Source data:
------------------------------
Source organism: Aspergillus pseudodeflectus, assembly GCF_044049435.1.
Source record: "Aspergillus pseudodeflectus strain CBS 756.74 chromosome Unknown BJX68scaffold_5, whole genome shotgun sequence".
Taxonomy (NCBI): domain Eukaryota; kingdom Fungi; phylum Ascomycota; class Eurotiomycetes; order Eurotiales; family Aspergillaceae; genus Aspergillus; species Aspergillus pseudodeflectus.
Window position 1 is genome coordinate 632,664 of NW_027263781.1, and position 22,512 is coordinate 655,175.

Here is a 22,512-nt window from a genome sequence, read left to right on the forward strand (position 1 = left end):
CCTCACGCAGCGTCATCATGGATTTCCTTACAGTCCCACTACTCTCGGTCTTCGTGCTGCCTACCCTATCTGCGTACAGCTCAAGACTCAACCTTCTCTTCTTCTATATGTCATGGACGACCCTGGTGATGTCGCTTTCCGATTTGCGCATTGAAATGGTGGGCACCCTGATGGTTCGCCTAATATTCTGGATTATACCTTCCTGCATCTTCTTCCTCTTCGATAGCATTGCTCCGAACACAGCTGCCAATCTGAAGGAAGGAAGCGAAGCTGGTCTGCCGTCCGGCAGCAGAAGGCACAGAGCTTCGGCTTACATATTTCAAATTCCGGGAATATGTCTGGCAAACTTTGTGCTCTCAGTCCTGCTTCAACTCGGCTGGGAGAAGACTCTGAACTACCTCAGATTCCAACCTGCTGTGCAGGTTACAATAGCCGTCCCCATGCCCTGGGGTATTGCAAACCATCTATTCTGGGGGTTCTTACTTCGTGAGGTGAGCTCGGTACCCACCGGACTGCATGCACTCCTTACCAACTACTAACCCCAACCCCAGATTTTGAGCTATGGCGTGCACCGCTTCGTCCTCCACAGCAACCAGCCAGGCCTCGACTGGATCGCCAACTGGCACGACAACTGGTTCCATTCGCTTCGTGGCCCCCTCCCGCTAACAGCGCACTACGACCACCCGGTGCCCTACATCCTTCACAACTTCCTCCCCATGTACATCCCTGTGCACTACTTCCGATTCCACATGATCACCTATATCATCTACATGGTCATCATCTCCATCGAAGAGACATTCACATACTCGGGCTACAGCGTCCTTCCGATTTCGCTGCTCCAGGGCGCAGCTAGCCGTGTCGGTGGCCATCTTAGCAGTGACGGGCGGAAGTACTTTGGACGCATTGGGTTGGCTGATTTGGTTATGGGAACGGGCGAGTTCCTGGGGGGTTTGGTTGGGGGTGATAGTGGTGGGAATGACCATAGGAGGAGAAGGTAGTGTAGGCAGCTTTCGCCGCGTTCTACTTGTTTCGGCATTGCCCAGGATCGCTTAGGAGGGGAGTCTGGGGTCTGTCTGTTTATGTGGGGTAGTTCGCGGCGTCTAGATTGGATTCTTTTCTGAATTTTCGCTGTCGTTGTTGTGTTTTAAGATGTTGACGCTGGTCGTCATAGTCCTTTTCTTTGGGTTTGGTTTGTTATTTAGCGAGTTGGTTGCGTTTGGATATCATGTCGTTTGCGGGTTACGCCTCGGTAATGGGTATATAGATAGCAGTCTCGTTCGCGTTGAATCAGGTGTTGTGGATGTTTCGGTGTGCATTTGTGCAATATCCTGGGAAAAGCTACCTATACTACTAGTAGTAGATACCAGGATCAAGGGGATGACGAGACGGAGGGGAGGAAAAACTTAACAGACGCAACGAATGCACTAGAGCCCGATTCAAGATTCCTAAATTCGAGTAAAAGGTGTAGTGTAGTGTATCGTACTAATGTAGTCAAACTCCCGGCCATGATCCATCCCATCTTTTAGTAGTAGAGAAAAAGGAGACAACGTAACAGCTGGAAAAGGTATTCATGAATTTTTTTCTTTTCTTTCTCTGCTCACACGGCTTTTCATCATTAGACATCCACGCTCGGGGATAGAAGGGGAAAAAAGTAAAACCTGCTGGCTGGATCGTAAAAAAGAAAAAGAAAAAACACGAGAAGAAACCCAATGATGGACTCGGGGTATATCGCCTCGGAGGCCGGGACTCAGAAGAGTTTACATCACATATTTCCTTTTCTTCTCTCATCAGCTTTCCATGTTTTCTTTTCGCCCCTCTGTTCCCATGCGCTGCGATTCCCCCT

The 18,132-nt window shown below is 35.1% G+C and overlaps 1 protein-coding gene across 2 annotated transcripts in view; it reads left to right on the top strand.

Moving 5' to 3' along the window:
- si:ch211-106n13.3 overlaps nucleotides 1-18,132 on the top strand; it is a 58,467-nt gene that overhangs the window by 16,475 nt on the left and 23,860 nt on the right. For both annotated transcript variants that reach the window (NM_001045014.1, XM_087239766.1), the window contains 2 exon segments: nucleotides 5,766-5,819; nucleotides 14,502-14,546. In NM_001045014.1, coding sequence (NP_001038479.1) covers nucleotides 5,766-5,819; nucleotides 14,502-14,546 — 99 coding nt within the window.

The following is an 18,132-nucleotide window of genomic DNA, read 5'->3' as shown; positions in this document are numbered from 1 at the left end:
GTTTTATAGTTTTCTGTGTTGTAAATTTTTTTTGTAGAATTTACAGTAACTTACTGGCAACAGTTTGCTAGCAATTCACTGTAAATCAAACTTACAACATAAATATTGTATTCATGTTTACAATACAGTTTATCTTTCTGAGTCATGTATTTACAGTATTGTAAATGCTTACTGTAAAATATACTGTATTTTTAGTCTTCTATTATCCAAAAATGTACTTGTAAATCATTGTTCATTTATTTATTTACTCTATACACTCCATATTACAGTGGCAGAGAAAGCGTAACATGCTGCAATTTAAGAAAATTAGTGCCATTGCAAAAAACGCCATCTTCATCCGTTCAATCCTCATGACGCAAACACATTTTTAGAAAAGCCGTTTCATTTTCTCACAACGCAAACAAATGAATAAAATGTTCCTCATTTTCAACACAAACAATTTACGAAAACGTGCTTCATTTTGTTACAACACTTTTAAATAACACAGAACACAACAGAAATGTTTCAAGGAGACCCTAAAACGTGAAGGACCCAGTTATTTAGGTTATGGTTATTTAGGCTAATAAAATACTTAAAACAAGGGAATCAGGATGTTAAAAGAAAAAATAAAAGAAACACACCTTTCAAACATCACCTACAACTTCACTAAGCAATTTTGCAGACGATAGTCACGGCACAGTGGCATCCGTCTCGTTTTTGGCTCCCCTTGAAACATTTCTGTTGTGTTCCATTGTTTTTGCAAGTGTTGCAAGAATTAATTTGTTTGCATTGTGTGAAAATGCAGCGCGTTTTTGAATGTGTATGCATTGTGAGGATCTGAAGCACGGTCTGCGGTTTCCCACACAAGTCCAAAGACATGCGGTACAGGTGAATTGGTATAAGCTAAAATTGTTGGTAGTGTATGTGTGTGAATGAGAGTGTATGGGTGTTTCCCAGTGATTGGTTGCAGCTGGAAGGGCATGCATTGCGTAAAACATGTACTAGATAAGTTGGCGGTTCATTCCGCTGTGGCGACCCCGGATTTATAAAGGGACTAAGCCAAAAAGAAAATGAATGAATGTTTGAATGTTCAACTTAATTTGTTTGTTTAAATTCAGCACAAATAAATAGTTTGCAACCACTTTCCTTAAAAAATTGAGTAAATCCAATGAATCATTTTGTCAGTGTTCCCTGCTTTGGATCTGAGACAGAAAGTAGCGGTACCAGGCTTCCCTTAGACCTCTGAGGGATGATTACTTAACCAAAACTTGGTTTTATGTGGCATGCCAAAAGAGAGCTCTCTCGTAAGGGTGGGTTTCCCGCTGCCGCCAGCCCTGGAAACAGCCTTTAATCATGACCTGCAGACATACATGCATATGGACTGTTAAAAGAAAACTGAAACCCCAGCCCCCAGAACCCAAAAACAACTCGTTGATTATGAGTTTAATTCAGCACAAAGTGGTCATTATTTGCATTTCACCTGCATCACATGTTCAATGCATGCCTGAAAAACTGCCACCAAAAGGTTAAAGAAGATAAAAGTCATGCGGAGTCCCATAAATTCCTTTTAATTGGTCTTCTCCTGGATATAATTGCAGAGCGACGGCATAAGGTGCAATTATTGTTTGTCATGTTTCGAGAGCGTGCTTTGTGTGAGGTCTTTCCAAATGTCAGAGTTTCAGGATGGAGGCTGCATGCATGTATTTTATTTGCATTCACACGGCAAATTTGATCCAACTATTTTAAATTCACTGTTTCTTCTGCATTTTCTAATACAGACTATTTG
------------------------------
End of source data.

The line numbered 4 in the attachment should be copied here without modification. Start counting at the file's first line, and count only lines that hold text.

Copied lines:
Window position 1 is genome coordinate 632,664 of NW_027263781.1, and position 22,512 is coordinate 655,175.